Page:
Monday, April 6, 2009 | 2 a.m.
If Southern Nevada’s government leaders scramble for federal stimulus money like it’s candy spilling from a piñata, they could squander an opportunity to pursue grander valleywide projects that would do more than just boost the economy, a public policy think tank warns.
Spending the money in a coordinated, collaborative way to benefit the greater metropolitan area, transcending jurisdictional boundaries and bureaucratic rivalries, is key to maximizing the stimulus’s long-term economic effects, according to the Brookings Institution.
Just how well Las Vegas and other large metropolitan areas do in this regard is integral to the success of the American Recovery and Reinvestment Act, the organization says.
Brookings argues that the U.S. economy is not monolithic but rather a quilt of tightly knit metropolitan economies. Therefore, “how well the stimulus works at getting metropolitan area economies moving will in large part determine how well it succeeds at doing that nationally.”
Its study, released last week, found that although stimulus money has been distributed across the country in conventional, formula-driven ways — mostly due to the need to move quickly — creative leaders could find some wiggle room in the bill to be innovative in allocating the money, and “make the whole greater than the sum of the parts.”
In terms of transportation, at least, Southern Nevada is well positioned to take advantage of the stimulus funding.
The region’s public works directors come together under the umbrella of the Metropolitan Planning Subcommittee, which was formed about eight years ago to broaden the Regional Transportation Commission’s perspective beyond transportation and to look at development as a whole.
“There’s great potential for this to change the way we do things,” Jacob Snow, the transportation commission’s executive director, said of the stimulus opportunities.
Rather than throwing money at affordable housing, transportation and other issues and thinking of each as a separate need, greater Las Vegas is starting to integrate the solutions, he said.
For example, the RTC is looking for ways to tackle both energy conservation and transportation needs with the same project.
The Las Vegas metropolitan area, like much of the Intermountain West, has an advantage in applying for the stimulus transportation grants because the region lacks transportation infrastructure, according to Robert Lang, an urban planning and policy expert with Brookings.
Until now, he said, the Intermountain West has been told by the federal government: “ ‘You grew up too late. Sorry, we’re out of the interstate business.’ ”Las Vegas, Phoenix and other cities in the area weren’t deemed big enough to warrant federal investment in roads and other transportation in the 1950s, the heyday for such projects, he said.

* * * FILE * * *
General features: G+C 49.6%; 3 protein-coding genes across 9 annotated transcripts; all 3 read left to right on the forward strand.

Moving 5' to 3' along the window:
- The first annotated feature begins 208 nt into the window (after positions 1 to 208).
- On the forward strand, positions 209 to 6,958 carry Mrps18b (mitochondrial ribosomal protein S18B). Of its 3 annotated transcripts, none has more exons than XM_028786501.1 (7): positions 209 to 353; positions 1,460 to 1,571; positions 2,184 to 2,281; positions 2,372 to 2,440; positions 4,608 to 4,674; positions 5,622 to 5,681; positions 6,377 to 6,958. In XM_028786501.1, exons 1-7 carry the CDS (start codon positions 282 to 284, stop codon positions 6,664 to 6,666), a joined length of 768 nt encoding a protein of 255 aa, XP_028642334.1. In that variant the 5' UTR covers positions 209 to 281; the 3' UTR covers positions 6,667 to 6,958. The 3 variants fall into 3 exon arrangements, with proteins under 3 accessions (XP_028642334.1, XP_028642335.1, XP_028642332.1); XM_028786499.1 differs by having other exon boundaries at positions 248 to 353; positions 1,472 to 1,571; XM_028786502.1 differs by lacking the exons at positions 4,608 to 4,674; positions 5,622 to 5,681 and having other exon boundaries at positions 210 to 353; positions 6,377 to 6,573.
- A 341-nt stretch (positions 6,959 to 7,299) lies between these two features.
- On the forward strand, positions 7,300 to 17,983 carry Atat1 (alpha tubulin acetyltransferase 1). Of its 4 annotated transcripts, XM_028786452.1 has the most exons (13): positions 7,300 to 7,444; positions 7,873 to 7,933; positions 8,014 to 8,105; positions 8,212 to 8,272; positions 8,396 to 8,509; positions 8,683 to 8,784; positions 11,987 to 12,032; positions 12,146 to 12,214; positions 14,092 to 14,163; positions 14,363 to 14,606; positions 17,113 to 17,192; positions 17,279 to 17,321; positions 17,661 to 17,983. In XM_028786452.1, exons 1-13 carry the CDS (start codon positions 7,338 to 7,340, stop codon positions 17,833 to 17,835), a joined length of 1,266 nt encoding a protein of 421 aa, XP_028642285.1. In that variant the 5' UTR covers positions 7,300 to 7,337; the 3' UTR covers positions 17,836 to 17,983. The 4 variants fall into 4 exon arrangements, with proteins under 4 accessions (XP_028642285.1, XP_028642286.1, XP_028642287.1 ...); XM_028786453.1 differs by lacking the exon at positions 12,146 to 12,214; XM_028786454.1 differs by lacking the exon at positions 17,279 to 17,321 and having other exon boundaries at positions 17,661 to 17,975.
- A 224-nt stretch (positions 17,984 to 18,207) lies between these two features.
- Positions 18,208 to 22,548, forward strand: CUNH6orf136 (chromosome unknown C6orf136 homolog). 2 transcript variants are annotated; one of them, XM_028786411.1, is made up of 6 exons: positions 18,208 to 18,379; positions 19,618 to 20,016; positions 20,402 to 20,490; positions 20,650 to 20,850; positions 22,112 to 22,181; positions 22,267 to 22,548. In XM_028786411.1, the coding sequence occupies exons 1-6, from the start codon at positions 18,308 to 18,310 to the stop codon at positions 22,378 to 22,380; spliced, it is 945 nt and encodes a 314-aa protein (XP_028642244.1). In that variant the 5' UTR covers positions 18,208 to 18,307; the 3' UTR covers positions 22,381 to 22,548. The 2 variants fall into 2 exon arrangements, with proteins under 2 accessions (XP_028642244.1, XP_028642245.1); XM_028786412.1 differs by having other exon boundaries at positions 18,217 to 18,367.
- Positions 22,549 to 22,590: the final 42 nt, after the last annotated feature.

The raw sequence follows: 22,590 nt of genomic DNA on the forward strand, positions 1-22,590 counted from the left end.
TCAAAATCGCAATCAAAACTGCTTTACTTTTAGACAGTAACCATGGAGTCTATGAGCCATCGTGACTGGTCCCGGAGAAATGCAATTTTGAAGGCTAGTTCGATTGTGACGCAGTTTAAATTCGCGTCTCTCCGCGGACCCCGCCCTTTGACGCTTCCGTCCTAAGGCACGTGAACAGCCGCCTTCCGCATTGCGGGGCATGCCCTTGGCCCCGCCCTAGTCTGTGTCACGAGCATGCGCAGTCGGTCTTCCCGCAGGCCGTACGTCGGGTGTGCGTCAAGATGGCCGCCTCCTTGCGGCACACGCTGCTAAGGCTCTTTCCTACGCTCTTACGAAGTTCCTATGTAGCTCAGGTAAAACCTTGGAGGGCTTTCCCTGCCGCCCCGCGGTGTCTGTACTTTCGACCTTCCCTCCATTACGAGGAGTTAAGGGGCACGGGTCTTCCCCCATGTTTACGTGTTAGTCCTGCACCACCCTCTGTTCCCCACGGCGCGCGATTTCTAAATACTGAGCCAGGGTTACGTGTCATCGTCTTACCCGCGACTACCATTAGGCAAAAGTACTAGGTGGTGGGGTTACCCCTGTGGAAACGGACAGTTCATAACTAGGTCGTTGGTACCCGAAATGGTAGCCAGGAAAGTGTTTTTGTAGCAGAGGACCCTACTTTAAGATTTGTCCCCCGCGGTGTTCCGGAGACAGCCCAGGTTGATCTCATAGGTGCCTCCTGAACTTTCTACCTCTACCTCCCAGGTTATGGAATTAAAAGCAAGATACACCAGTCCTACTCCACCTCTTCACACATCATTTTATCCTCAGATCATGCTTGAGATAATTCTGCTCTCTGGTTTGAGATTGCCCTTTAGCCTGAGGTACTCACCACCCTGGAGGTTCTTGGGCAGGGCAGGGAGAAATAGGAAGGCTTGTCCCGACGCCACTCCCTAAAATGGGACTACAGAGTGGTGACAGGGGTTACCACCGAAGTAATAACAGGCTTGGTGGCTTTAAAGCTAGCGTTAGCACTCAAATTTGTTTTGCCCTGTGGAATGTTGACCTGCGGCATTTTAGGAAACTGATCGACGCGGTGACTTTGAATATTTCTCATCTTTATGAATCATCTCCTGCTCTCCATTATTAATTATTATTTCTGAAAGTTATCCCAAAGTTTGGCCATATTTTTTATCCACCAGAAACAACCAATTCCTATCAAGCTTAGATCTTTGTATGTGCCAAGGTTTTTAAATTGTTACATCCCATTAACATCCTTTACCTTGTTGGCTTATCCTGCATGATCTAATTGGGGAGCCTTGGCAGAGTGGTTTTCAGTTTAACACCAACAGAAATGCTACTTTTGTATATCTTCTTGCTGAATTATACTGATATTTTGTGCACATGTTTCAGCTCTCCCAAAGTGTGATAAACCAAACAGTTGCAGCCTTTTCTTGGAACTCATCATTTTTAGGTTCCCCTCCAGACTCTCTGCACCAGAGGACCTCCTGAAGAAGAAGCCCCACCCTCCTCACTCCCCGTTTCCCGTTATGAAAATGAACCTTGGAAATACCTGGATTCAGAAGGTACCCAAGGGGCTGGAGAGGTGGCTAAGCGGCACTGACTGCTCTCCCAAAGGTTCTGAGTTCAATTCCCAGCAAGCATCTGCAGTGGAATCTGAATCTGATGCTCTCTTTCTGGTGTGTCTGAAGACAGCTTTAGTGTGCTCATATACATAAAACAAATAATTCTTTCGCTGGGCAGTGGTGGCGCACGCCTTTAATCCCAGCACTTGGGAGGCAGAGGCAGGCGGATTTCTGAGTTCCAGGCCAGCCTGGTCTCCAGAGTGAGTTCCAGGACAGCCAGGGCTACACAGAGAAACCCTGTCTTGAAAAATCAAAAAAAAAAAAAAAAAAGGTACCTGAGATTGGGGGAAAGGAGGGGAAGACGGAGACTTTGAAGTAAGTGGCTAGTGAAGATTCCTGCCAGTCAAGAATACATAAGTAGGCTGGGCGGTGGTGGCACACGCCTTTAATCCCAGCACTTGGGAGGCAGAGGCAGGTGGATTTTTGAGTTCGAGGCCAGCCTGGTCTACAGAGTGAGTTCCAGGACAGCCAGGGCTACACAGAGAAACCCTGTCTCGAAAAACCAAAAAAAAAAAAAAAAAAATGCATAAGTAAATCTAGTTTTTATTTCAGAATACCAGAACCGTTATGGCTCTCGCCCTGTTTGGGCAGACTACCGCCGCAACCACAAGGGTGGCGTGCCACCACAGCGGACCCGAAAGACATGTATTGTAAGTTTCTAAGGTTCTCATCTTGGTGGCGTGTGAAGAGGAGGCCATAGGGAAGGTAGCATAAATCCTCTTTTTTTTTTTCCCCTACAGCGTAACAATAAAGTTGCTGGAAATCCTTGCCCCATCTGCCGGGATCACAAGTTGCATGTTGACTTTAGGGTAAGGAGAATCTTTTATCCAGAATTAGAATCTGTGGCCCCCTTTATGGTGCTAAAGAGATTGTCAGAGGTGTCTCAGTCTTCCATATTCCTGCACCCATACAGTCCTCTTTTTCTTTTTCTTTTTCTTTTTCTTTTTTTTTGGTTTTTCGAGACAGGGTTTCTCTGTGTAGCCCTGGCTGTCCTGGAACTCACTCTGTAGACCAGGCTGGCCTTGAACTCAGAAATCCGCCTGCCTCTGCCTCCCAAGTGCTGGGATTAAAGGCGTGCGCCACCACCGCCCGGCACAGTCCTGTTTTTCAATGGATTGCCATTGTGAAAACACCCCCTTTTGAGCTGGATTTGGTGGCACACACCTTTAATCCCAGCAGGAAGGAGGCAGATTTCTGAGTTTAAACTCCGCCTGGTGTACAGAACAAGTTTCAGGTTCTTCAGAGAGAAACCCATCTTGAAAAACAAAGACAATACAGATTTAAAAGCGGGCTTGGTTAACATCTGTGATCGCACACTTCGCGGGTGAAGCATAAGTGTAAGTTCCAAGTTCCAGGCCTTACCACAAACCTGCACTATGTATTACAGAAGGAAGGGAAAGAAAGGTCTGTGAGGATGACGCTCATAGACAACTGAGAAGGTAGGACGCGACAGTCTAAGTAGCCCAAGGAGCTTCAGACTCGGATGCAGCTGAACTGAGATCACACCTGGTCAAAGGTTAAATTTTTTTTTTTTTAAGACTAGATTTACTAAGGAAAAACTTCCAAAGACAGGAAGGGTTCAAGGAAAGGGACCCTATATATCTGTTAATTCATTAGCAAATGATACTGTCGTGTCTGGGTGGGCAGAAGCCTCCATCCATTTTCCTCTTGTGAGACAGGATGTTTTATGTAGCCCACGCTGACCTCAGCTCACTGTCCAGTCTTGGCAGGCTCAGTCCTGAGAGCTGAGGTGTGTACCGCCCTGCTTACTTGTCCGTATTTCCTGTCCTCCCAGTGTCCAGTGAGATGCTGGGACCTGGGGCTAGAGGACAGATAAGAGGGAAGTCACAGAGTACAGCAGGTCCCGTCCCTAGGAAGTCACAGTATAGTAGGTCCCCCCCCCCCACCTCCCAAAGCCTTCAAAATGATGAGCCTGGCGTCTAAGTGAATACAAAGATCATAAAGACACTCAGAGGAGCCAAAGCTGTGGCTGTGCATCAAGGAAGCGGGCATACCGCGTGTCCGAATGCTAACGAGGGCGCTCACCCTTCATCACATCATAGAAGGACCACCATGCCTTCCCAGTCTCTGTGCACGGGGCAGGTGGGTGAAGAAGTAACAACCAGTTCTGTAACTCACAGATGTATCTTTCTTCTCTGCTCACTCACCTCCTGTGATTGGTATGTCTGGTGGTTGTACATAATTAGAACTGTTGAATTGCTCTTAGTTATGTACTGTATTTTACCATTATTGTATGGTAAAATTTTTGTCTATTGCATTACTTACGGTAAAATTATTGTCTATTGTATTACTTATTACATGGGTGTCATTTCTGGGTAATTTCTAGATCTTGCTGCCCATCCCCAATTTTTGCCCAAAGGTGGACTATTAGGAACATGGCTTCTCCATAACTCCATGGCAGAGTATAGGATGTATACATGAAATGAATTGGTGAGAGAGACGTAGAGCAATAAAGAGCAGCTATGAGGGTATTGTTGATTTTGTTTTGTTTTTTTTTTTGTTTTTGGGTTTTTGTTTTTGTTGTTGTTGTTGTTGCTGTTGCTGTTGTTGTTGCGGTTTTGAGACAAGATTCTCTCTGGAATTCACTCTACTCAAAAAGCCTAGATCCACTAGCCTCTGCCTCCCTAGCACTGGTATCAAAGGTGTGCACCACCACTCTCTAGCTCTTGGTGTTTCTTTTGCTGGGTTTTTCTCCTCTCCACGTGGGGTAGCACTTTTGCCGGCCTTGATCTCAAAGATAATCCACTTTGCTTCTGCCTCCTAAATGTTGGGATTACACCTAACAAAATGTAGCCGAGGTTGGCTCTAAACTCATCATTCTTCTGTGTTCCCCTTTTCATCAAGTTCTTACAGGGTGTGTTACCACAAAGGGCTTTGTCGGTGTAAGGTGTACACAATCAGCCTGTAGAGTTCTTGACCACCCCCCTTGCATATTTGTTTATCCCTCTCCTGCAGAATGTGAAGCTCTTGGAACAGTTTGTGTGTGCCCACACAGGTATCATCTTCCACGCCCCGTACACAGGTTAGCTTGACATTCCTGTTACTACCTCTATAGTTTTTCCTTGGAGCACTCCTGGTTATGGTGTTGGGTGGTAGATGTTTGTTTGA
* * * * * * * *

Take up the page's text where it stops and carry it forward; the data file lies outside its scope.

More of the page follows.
As a result, the region is isolated and deserves federal money to build the transportation connections it needs, such as high-speed rail between Los Angeles and Las Vegas, he said.
Snow hopes the stimulus bill will be a precursor to major changes in how the federal government delivers infrastructure money. The federal transportation bill expires in September and, rather than reauthorizing it, overhauling the policy has been discussed.
Another advantage for Western metropolitan areas: They aren’t divided into many small municipalities as is the case on the East Coast, Mark Muro, an author of the Brookings report, said.
Still, implementation of the stimulus money is in many ways business-as-usual in Nevada.
The governor’s office has created Team Nevada, in which the state agencies discuss the stimulus money, but there is little collaboration with the local entities at this point in the process. Indeed, the state’s Transportation Department already has decided how to spend its share of the stimulus. (To be fair, stimulus money is supposed to be spent quickly on shovel-ready projects.)
As the Brookings report points out, states have the dominant role in distributing the money, and it appears Nevada will hew mostly to the typical top-down structure.
Some other states are working from the opposite standpoint. California, for example, is giving broad autonomy to the cities to dictate funding.
“Their starting point is, Sacramento doesn’t know best,” Muro said.
On the city and county level in greater Las Vegas, each municipality is acting mostly on its own on non-transportation projects, telling other governments what their plans are but not otherwise collaborating on them.
“Traditionally the cities and the county don’t play too well in the same sandbox,” Mike Green, historian at the College of Southern Nevada, said.
Other metropolitan areas are more collegial.
Take Kansas City, which is a good foil for Las Vegas.
The 12 cities and nine counties in the metropolitan Kansas City area have tackled the stimulus process as a unit, agreeing to pursue collaborative goals, David Warm, executive director of the Mid-America Regional Council, said.
For example, they are developing regional applications for the money for uses including an alternative-energy program, health information exchange, diesel retrofit program and rapid transit.
They also have agreed to launch a regional program to invest in a distressed neighborhood located near significant community assets, such as universities, transit hubs and museums. The intent: to concentrate resources for maximum effect in one community.
“There’s not a lot of opportunities in the bill for strategic innovation, but we’re trying to mine what opportunities there are that will make a long-term difference,” Warm said.
Federal agencies will be watching how well municipal governments coordinate stimulus spending on behalf of the greater metropolitan area when choosing to whom to award competitive grants, Muro said.
“The administration will find ways to commend those places that are doing a good job.”